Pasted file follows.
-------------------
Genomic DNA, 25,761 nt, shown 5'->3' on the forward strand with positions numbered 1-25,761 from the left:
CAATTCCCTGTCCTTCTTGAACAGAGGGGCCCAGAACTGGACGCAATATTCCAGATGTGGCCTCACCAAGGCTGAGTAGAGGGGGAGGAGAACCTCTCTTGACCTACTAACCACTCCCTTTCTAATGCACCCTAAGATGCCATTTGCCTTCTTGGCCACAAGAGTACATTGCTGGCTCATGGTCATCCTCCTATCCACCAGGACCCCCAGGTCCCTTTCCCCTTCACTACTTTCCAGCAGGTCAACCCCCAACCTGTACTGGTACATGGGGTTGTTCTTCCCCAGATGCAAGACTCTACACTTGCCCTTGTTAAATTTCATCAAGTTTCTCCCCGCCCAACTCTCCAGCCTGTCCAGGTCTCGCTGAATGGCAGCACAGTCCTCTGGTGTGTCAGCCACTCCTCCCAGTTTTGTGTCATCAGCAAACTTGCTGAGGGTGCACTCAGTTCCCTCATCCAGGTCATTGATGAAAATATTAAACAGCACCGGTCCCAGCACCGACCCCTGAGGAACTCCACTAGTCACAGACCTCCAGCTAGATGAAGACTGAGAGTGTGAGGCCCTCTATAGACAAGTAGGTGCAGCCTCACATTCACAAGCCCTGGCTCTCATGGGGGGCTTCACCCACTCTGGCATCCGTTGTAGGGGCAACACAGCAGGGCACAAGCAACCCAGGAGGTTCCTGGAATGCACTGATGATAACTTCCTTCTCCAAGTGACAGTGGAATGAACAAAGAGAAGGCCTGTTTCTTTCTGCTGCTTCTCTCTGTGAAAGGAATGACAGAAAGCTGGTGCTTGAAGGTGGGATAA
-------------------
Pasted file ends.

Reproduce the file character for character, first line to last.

Genomic DNA, 25,761 nt, shown 5'->3' on the forward strand with positions numbered 1-25,761 from the left:
CAATTCCCTGTCCTTCTTGAACAGAGGGGCCCAGAACTGGACGCAATATTCCAGATGTGGCCTCACCAAGGCTGAGTAGAGGGGGAGGAGAACCTCTCTTGACCTACTAACCACTCCCTTTCTAATGCACCCTAAGATGCCATTTGCCTTCTTGGCCACAAGAGTACATTGCTGGCTCATGGTCATCCTCCTATCCACCAGGACCCCCAGGTCCCTTTCCCCTTCACTACTTTCCAGCAGGTCAACCCCCAACCTGTACTGGTACATGGGGTTGTTCTTCCCCAGATGCAAGACTCTACACTTGCCCTTGTTAAATTTCATCAAGTTTCTCCCCGCCCAACTCTCCAGCCTGTCCAGGTCTCGCTGAATGGCAGCACAGTCCTCTGGTGTGTCAGCCACTCCTCCCAGTTTTGTGTCATCAGCAAACTTGCTGAGGGTGCACTCAGTTCCCTCATCCAGGTCATTGATGAAAATATTAAACAGCACCGGTCCCAGCACCGACCCCTGAGGAACTCCACTAGTCACAGACCTCCAGCTAGATGAAGACTGAGAGTGTGAGGCCCTCTATAGACAAGTAGGTGCAGCCTCACATTCACAAGCCCTGGCTCTCATGGGGGGCTTCACCCACTCTGGCATCCGTTGTAGGGGCAACACAGCAGGGCACAAGCAACCCAGGAGGTTCCTGGAATGCACTGATGATAACTTCCTTCTCCAAGTGACAGTGGAATGAACAAAGAGAAGGCCTGTTTCTTTCTGCTGCTTCTCTCTGTGAAAGGAATGACAGAAAGCTGGTGCTTGAAGGTGGGATAA